Court ruling could mean thousands of landlords are breaking the law

A new Court of Appeal ruling could mean that landlords across the country are breaking the law.

Superstrike v Rodrigues concerns a case in which a deposit was taken before 6 April 2007, when the requirement for deposits to be protected came into force. When Mr Rodrigues’ fixed tenancy came to an end, after 6 April 2007, it became a periodic tenancy. When the landlord attempted to serve a section 21 notice to gain repossession, entry was refused on the grounds that a new tenancy had been created after the requirement for protection had begun, and that as the deposit was unprotected the notice was invalid.

The judge ruled in favour of the tenant, insisting that the beginning of a periodic tenancy marks the start of an entirely new tenancy arrangement. “It is clear from the 1988 [Housing] Act,” he said, “that what happens at the end of the fixed period tenancy is the creation of a new and distinct statutory tenancy, rather than, for example, the continuation of the tenant’s previous status. I do not see that there can be any doubt as to that.”

What does this mean for me?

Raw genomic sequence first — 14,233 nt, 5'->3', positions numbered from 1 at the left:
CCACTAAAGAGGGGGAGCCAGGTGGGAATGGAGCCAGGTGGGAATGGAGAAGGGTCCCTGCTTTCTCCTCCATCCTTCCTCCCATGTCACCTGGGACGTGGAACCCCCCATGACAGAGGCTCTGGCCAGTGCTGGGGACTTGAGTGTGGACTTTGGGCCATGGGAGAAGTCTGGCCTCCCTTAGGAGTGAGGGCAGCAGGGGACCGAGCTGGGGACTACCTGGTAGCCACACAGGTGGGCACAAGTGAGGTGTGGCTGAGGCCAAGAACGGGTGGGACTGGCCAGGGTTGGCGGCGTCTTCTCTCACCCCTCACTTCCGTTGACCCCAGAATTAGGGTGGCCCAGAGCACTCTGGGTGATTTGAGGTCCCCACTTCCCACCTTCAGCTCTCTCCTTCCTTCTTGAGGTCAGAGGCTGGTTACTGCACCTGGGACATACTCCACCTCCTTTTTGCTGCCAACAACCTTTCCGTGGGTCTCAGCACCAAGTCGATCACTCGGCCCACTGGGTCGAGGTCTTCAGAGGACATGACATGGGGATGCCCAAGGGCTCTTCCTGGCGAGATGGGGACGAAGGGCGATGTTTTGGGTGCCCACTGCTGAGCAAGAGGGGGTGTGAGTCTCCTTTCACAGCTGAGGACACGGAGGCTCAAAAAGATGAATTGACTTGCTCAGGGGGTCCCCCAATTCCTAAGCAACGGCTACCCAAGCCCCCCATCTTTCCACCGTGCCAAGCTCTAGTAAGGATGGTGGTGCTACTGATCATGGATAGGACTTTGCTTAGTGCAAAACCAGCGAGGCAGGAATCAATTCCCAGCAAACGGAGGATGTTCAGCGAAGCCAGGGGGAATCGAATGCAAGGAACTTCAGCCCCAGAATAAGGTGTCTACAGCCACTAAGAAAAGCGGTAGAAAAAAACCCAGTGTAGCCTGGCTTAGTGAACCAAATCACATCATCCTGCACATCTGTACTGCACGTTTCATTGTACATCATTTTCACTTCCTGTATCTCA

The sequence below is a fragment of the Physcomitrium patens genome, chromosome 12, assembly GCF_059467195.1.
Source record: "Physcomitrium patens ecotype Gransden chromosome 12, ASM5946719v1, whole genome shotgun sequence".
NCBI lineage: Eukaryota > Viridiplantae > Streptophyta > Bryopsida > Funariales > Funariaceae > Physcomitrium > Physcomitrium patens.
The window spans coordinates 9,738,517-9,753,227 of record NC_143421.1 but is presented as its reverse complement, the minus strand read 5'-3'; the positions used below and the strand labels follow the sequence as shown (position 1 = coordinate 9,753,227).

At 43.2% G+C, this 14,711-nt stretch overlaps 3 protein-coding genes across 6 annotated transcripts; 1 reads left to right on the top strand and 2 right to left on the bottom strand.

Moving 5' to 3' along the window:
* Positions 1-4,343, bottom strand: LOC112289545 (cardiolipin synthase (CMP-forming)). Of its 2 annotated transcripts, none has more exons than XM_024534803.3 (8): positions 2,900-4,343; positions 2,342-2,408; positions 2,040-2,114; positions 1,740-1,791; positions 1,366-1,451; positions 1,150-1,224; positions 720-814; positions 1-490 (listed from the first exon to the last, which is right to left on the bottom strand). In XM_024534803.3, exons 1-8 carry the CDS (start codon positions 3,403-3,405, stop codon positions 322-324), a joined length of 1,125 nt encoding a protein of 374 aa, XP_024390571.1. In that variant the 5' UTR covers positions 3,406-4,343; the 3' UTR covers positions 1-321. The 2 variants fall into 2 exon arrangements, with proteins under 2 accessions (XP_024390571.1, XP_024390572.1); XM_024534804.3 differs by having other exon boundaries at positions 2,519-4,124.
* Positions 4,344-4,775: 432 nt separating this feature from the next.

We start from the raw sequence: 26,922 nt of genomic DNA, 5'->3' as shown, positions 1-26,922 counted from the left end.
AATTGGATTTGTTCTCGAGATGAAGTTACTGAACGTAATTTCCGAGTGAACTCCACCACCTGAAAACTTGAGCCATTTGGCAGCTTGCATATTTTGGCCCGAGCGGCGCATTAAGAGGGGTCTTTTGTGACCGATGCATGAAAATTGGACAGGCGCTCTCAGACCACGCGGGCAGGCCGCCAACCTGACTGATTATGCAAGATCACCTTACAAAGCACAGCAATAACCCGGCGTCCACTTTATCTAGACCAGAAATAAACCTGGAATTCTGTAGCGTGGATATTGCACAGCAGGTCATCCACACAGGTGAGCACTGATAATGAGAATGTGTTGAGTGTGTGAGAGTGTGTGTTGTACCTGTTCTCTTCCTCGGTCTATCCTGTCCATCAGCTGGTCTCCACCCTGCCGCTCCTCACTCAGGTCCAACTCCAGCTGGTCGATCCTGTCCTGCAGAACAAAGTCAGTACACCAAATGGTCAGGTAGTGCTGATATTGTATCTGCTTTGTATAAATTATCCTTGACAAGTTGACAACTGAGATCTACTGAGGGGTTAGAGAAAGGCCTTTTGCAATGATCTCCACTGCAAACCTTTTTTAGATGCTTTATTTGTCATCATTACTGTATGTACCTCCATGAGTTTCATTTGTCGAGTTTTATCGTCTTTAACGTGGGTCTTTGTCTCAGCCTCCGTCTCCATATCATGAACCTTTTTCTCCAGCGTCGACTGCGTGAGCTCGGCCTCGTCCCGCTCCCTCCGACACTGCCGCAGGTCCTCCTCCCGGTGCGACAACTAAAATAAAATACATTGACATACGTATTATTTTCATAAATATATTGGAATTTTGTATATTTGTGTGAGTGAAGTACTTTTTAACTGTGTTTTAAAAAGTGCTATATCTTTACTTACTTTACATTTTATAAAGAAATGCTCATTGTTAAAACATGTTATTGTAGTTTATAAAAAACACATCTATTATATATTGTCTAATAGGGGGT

This has serious implications for all landlords. Although the ruling may yet be appealed in the Supreme Court, the potential results are twofold:

If your tenancy began before 6 April 2007

In cases in which a tenancy began before 6 April 2007, the date on which the requirement for deposit protection began, and the fixed term tenancy has become a statutory period tenancy, you must protect the deposit. Superstrike v Rodrigues means that statutory periodic tenancies are treated as entirely new tenancies, and deposits must therefore be protected within 14 days. Failure to do this can result in a penalty of three times the original deposit - and, as the case demonstrates, in your inability to regain possession of the property.

If your tenancy began on or after 6 April 2007

Clearly, though, this case has potential implications for all periodic tenancies. If it is accepted that they are “new and distinct”, as opposed to a continuation of a fixed term tenancy, and that the deposit is deemed to have been ‘retaken’ at this point, regardless of whether or not a physical payment has been made, then it would seem to follow that tenants need to be provided with the statutory information about their deposit protection whenever the periodic tenancy is renewed.

Landlords across the country will be waiting for clarification on this point, but a ‘better safe than sorry’ approach to this issue could help to prevent significant problems at a later date.